According to the Mental Health Commission of Canada, an estimated 1.2 million children and youth in Canada are affected by mental illness, but less than 20% will receive appropriate treatment. Teachers, guidance counsellors and parents are on the front lines of this mental-health crisis, but are not always equipped to deal with it. The following resources are not intended to replace help from a trained mental health professional, but may be useful to teens experiencing mental-health issues or those who work with them.
If you or someone you know needs help now, you can call (1-833-456-4566) or text (45645) Crisis Services Canada. You can also reach a trained crisis responder by texting, live chatting or calling Kids Help Phone.
Anxiety Canada’s “Anxiety in Youth” page is geared toward youth, aiming to help them identify if they are experiencing anxiety, when it becomes problematic, healthy habits that can combat anxiety, common anxiety-related issues and more.
Information on finding help, programs and services, assessing your mental health, peer support and more. Its page on mental health and wellness services for indigenous children and youth may also be useful to professionals working in career development.
When properly trained, career service workers play a critical role in helping clients to meet their full employment potential. This CERIC-supported Career Services Guide, available for free online, offers a new lens for understanding people affected by mental illness and practical strategies for engaging them in supportive ways.
Mental-health self-care tools and resources for children, youth and parents, including tip sheets, booklets and mental health apps for teens.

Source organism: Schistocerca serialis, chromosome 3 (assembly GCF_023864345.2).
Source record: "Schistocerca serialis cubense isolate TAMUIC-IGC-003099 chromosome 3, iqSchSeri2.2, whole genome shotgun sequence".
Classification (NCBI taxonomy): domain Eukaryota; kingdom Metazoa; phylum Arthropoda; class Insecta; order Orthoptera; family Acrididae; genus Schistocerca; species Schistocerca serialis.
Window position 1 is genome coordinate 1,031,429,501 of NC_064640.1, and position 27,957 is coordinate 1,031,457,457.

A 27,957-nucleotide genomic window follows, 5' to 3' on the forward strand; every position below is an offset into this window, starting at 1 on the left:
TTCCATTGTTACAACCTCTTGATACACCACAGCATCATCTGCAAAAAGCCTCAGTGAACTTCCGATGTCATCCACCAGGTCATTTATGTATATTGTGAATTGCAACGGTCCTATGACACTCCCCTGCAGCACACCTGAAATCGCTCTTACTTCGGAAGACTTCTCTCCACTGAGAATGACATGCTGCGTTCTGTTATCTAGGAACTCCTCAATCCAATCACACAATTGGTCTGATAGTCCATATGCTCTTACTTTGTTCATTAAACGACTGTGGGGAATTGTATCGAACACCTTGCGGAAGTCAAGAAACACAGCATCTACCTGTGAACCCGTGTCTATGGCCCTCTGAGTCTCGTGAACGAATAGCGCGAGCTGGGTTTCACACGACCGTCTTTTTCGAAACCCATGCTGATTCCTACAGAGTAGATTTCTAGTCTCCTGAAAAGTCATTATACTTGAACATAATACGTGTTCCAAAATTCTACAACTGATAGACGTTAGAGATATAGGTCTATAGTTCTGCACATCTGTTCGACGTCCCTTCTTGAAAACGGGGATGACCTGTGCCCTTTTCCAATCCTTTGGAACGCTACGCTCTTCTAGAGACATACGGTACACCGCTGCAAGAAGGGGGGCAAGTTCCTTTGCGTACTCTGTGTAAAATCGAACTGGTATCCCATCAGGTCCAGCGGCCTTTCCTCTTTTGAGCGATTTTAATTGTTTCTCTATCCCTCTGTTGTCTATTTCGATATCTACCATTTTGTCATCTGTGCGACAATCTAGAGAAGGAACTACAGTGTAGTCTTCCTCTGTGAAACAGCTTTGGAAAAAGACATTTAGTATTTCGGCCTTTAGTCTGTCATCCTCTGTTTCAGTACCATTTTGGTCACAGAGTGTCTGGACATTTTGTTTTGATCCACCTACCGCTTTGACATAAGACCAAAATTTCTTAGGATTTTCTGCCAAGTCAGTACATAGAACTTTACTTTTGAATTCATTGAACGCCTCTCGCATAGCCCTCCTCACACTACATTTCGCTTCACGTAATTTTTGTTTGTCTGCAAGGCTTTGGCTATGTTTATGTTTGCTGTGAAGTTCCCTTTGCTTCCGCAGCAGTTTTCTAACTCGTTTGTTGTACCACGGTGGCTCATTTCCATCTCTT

FamilySmart has Parents In Residence (PiR) and Youth In Residence (YiR) with lived experience of mental/health and/or substance use challenges, whom families and youth in BC can connect with. They provide provide peer support, mentoring, system navigation and access to information, resources, networks and education.
Foundry offers information, self-checks, tips, apps and tools, resources and stories from other young people related to anxiety, body image and eating, low mood and depression, questioning reality and stress.
HeretoHelp shares information about mental health and substance use. It has many resources related to younger people, including this info sheet to help youth learn about and recognize the signs of depression, a guide for parents and youth on resilience, what parents can expect from their child’s school if they are experiencing mental health challenges and personal stories, such as this guidance counsellor’s story about student self-injury and recovery.
This Vancouver Island-based organization also has useful resources online, including these guidelines on how to help your teenager keep a healthy mind. This resource aims to help parents contextualize their teen’s behaviour and respond in constructive ways.